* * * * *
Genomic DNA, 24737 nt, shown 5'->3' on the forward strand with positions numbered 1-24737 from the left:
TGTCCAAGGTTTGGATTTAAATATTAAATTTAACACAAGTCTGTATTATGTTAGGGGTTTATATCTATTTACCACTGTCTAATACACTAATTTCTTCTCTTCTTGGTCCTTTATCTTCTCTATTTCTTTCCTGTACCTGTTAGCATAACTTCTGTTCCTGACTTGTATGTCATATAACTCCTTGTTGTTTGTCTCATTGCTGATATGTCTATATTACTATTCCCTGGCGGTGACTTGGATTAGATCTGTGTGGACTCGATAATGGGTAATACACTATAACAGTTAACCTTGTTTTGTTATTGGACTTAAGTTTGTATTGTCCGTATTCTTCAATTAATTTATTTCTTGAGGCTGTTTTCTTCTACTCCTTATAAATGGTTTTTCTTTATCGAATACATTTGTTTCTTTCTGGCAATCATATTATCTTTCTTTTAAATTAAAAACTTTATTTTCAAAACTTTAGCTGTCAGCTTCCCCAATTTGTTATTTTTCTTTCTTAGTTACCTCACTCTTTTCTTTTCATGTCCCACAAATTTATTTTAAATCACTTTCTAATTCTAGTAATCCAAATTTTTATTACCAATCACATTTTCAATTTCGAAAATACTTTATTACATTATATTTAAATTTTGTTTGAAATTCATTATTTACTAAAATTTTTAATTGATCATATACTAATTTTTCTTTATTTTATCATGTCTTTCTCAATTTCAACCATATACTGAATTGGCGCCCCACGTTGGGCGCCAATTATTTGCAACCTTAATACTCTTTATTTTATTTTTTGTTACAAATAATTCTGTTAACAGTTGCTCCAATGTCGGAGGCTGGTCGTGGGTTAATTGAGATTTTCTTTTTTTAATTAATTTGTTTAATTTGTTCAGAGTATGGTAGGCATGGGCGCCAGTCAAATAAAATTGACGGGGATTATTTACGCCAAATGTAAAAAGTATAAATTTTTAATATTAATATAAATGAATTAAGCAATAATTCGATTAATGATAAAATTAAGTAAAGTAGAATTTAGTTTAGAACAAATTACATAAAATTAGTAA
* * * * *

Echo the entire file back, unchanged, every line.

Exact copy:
Genomic DNA, 24737 nt, shown 5'->3' on the forward strand with positions numbered 1-24737 from the left:
TGTCCAAGGTTTGGATTTAAATATTAAATTTAACACAAGTCTGTATTATGTTAGGGGTTTATATCTATTTACCACTGTCTAATACACTAATTTCTTCTCTTCTTGGTCCTTTATCTTCTCTATTTCTTTCCTGTACCTGTTAGCATAACTTCTGTTCCTGACTTGTATGTCATATAACTCCTTGTTGTTTGTCTCATTGCTGATATGTCTATATTACTATTCCCTGGCGGTGACTTGGATTAGATCTGTGTGGACTCGATAATGGGTAATACACTATAACAGTTAACCTTGTTTTGTTATTGGACTTAAGTTTGTATTGTCCGTATTCTTCAATTAATTTATTTCTTGAGGCTGTTTTCTTCTACTCCTTATAAATGGTTTTTCTTTATCGAATACATTTGTTTCTTTCTGGCAATCATATTATCTTTCTTTTAAATTAAAAACTTTATTTTCAAAACTTTAGCTGTCAGCTTCCCCAATTTGTTATTTTTCTTTCTTAGTTACCTCACTCTTTTCTTTTCATGTCCCACAAATTTATTTTAAATCACTTTCTAATTCTAGTAATCCAAATTTTTATTACCAATCACATTTTCAATTTCGAAAATACTTTATTACATTATATTTAAATTTTGTTTGAAATTCATTATTTACTAAAATTTTTAATTGATCATATACTAATTTTTCTTTATTTTATCATGTCTTTCTCAATTTCAACCATATACTGAATTGGCGCCCCACGTTGGGCGCCAATTATTTGCAACCTTAATACTCTTTATTTTATTTTTTGTTACAAATAATTCTGTTAACAGTTGCTCCAATGTCGGAGGCTGGTCGTGGGTTAATTGAGATTTTCTTTTTTTAATTAATTTGTTTAATTTGTTCAGAGTATGGTAGGCATGGGCGCCAGTCAAATAAAATTGACGGGGATTATTTACGCCAAATGTAAAAAGTATAAATTTTTAATATTAATATAAATGAATTAAGCAATAATTCGATTAATGATAAAATTAAGTAAAGTAGAATTTAGTTTAGAACAAATTACATAAAATTAGTAA